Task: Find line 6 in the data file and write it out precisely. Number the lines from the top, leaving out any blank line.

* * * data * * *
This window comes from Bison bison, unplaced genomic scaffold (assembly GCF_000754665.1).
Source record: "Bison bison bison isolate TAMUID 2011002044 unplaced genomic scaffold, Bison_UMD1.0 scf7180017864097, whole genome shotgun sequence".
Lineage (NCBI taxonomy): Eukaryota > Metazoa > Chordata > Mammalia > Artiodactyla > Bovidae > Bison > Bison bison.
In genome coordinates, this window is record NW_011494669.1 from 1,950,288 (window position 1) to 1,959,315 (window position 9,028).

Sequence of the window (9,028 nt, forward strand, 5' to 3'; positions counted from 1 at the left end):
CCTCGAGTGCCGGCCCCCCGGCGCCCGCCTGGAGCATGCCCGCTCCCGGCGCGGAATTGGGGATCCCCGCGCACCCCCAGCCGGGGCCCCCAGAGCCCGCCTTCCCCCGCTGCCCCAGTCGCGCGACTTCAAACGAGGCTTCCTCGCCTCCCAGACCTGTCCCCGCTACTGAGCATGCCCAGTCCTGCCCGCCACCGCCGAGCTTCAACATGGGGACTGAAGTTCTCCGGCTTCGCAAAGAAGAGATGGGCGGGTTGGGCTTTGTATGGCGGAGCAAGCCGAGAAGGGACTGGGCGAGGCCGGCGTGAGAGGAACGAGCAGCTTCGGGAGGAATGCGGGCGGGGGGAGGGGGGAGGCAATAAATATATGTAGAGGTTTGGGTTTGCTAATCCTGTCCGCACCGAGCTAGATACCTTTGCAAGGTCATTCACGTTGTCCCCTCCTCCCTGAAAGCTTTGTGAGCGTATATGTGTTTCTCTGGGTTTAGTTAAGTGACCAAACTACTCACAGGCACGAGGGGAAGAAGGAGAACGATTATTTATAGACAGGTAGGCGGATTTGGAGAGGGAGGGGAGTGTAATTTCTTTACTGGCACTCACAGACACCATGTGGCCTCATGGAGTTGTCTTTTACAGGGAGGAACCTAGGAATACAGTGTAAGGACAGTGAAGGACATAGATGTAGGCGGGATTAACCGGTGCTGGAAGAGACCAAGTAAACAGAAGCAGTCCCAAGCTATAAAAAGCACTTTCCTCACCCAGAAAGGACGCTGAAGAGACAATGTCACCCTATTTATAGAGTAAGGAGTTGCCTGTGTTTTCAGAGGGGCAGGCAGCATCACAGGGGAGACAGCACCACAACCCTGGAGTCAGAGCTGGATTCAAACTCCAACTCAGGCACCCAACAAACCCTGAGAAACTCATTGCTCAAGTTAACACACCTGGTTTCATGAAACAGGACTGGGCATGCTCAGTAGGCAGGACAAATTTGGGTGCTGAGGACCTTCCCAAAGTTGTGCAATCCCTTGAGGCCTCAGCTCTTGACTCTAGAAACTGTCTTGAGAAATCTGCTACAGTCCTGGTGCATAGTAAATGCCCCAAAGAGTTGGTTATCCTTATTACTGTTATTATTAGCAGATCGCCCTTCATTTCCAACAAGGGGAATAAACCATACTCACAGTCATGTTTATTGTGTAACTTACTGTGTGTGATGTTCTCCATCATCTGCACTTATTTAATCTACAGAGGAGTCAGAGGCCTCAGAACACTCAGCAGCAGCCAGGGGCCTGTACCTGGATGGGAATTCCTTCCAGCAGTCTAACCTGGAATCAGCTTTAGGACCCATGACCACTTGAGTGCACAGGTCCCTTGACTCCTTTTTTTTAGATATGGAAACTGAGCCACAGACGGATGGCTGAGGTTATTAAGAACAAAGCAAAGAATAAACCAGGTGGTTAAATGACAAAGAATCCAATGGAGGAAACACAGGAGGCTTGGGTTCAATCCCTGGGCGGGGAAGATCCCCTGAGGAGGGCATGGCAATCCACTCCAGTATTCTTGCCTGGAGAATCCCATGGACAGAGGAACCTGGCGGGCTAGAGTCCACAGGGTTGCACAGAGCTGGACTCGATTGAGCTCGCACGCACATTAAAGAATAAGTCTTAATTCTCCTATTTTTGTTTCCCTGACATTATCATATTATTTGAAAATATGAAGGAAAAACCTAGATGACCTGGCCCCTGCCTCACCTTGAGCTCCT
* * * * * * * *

CCTCGAGTGCCGGCCCCCCGGCGCCCGCCTGGAGCATGCCCGCTCCCGGCGCGGAATTGGGGATCCCCGCGCACCCCCAGCCGGGGCCCCCAGAGCCCGCCTTCCCCCGCTGCCCCAGTCGCGCGACTTCAAACGAGGCTTCCTCGCCTCCCAGACCTGTCCCCGCTACTGAGCATGCCCAGTCCTGCCCGCCACCGCCGAGCTTCAACATGGGGACTGAAGTTCTCCGGCTTCGCAAAGAAGAGATGGGCGGGTTGGGCTTTGTATGGCGGAGCAAGCCGAGAAGGGACTGGGCGAGGCCGGCGTGAGAGGAACGAGCAGCTTCGGGAGGAATGCGGGCGGGGGGAGGGGGGAGGCAATAAATATATGTAGAGGTTTGGGTTTGCTAATCCTGTCCGCACCGAGCTAGATACCTTTGCAAGGTCATTCACGTTGTCCCCTCCTCCCTGAAAGCTTTGTGAGCGTATATGTGTTTCTCTGGGTTTAGTTAAGTGACCAAACTACTCACAGGCACGAGGGGAAGAAGGAGAACGATTATTTATAGACAGGTAGGCGGATTTGGAGAGGGAGGGGAGTGTAATTTCTTTACTGGCACTCACAGACACCATGTGGCCTCATGGAGTTGTCTTTTACAGGGAGGAACCTAGGAATACAGTGTAAGGACAGTGAAGGACATAGATGTAGGCGGGATTAACCGGTGCTGGAAGAGACCAAGTAAACAGAAGCAGTCCCAAGCTATAAAAAGCACTTTCCTCACCCAGAAAGGACGCTGAAGAGACAATGTCACCCTATTTATAGAGTAAGGAGTTGCCTGTGTTTTCAGAGGGGCAGGCAGCATCACAGGGGAGACAGCACCACAACCCTGGAGTCAGAGCTGGATTCAAACTCCAACTCAGGCACCCAACAAACCCTGAGAAACTCATTGCTCAAGTTAACACACCTGGTTTCATGAAACAGGACTGGGCATGCTCAGTAGGCAGGACAAATTTGGGTGCTGAGGACCTTCCCAAAGTTGTGCAATCCCTTGAGGCCTCAGCTCTTGACTCTAGAAACTGTCTTGAGAAATCTGCTACAGTCCTGGTGCATAGTAAATGCCCCAAAGAGTTGGTTATCCTTATTACTGTTATTATTAGCAGATCGCCCTTCATTTCCAACAAGGGGAATAAACCATACTCACAGTCATGTTTATTGTGTAACTTACTGTGTGTGATGTTCTCCATCATCTGCACTTATTTAATCTACAGAGGAGTCAGAGGCCTCAGAACACTCAGCAGCAGCCAGGGGCCTGTACCTGGATGGGAATTCCTTCCAGCAGTCTAACCTGGAATCAGCTTTAGGACCCATGACCACTTGAGTGCACAGGTCCCTTGACTCCTTTTTTTTAGATATGGAAACTGAGCCACAGACGGATGGCTGAGGTTATTAAGAACAAAGCAAAGAATAAACCAGGTGGTTAAATGACAAAGAATCCAATGGAGGAAACACAGGAGGCTTGGGTTCAATCCCTGGGCGGGGAAGATCCCCTGAGGAGGGCATGGCAATCCACTCCAGTATTCTTGCCTGGAGAATCCCATGGACAGAGGAACCTGGCGGGCTAGAGTCCACAGGGTTGCACAGAGCTGGACTCGATTGAGCTCGCACGCACATTAAAGAATAAGTCTTAATTCTCCTATTTTTGTTTCCCTGACATTATCATATTATTTGAAAATATGAAGGAAAAACCTAGATGACCTGGCCCCTGCCTCACCTTGAGCTCCT